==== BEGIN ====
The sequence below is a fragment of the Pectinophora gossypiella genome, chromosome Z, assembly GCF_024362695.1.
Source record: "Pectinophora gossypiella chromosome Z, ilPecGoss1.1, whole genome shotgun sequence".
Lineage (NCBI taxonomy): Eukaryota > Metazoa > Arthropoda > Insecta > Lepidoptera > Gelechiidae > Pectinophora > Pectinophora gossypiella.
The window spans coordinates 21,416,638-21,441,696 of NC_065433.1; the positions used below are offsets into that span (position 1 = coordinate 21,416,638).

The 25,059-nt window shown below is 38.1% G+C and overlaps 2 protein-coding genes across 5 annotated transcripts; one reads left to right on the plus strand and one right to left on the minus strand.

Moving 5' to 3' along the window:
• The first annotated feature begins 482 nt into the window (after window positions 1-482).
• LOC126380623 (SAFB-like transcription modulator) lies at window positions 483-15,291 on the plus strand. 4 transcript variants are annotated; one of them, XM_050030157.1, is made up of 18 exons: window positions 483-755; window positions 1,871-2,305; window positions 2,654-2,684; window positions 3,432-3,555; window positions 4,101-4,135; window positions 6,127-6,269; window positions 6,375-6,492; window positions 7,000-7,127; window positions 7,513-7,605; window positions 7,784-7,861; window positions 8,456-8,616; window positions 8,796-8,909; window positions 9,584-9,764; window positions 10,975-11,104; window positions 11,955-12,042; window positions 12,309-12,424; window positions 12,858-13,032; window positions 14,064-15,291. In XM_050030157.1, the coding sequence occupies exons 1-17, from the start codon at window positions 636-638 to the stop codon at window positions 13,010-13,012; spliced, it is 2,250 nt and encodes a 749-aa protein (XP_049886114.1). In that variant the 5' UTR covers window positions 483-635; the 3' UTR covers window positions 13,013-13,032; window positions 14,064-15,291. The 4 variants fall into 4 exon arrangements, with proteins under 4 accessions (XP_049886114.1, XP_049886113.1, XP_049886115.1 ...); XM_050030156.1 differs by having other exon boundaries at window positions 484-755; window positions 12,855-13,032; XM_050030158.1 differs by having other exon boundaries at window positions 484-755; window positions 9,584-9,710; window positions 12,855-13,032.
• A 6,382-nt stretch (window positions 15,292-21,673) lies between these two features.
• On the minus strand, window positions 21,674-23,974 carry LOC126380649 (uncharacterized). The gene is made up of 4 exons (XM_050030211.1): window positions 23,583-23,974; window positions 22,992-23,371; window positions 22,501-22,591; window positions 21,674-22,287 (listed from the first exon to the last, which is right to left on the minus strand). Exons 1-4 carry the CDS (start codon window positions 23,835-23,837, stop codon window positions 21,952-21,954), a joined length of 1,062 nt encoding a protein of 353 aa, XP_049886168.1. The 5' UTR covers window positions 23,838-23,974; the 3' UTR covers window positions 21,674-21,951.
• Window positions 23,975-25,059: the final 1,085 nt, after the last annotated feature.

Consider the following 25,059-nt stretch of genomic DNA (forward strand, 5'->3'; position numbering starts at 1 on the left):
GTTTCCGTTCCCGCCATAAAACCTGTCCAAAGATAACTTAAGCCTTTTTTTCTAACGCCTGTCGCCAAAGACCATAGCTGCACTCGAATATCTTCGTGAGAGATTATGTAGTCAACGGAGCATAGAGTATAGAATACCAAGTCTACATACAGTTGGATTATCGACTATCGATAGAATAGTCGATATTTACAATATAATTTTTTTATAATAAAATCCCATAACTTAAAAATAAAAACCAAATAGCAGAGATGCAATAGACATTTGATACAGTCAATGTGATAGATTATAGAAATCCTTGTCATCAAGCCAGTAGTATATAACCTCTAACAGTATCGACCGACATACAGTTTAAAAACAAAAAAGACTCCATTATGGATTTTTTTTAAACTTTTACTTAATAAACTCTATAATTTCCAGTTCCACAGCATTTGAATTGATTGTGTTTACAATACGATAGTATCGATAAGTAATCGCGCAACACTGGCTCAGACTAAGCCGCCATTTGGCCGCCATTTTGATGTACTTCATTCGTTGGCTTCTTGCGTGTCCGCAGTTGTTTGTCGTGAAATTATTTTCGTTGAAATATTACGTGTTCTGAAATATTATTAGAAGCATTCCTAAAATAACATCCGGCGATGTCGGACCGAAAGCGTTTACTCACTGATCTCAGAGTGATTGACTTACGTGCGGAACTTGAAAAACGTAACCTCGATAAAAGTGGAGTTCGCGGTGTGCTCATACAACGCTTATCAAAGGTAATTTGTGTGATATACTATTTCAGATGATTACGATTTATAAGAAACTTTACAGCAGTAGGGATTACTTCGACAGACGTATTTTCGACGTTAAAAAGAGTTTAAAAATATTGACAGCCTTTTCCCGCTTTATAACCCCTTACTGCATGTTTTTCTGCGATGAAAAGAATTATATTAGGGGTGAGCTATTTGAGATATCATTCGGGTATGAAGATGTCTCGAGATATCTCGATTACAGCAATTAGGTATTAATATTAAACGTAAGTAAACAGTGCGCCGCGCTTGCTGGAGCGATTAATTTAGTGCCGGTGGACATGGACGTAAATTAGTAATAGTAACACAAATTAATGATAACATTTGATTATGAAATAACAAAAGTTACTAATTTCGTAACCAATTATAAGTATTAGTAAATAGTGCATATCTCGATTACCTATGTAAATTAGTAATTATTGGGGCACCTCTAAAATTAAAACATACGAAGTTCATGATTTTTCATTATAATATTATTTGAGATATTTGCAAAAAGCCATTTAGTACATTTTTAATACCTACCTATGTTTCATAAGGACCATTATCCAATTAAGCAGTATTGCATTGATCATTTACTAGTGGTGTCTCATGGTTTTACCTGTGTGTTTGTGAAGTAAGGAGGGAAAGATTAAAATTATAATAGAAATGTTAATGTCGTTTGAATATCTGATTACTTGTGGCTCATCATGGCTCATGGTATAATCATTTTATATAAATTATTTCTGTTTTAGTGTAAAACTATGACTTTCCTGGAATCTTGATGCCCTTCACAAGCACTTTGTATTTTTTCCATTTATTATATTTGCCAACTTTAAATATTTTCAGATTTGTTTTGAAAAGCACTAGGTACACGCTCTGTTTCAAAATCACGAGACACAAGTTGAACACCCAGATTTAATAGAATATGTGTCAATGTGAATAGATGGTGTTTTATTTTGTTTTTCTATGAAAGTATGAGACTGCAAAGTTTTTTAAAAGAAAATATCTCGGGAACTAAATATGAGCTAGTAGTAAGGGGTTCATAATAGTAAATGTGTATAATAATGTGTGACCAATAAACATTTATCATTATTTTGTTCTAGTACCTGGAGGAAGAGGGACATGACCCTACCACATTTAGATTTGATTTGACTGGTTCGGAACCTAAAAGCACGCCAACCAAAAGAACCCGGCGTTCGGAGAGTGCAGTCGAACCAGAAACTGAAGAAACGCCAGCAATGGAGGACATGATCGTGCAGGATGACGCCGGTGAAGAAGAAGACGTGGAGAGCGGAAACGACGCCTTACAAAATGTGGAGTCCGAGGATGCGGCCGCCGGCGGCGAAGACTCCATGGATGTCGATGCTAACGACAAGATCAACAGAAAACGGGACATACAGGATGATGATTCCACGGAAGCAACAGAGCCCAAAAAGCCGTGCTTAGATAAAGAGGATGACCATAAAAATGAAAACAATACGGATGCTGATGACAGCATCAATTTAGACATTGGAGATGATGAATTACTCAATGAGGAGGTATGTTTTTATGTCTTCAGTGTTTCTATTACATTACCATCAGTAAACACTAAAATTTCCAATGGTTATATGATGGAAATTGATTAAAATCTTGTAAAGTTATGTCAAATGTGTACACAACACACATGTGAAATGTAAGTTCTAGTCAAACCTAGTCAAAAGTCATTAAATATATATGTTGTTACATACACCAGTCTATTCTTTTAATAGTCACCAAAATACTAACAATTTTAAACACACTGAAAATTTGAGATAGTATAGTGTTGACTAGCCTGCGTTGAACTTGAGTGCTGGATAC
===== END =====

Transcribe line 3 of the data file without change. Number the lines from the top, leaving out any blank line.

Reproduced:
Lineage (NCBI taxonomy): Eukaryota > Metazoa > Arthropoda > Insecta > Lepidoptera > Gelechiidae > Pectinophora > Pectinophora gossypiella.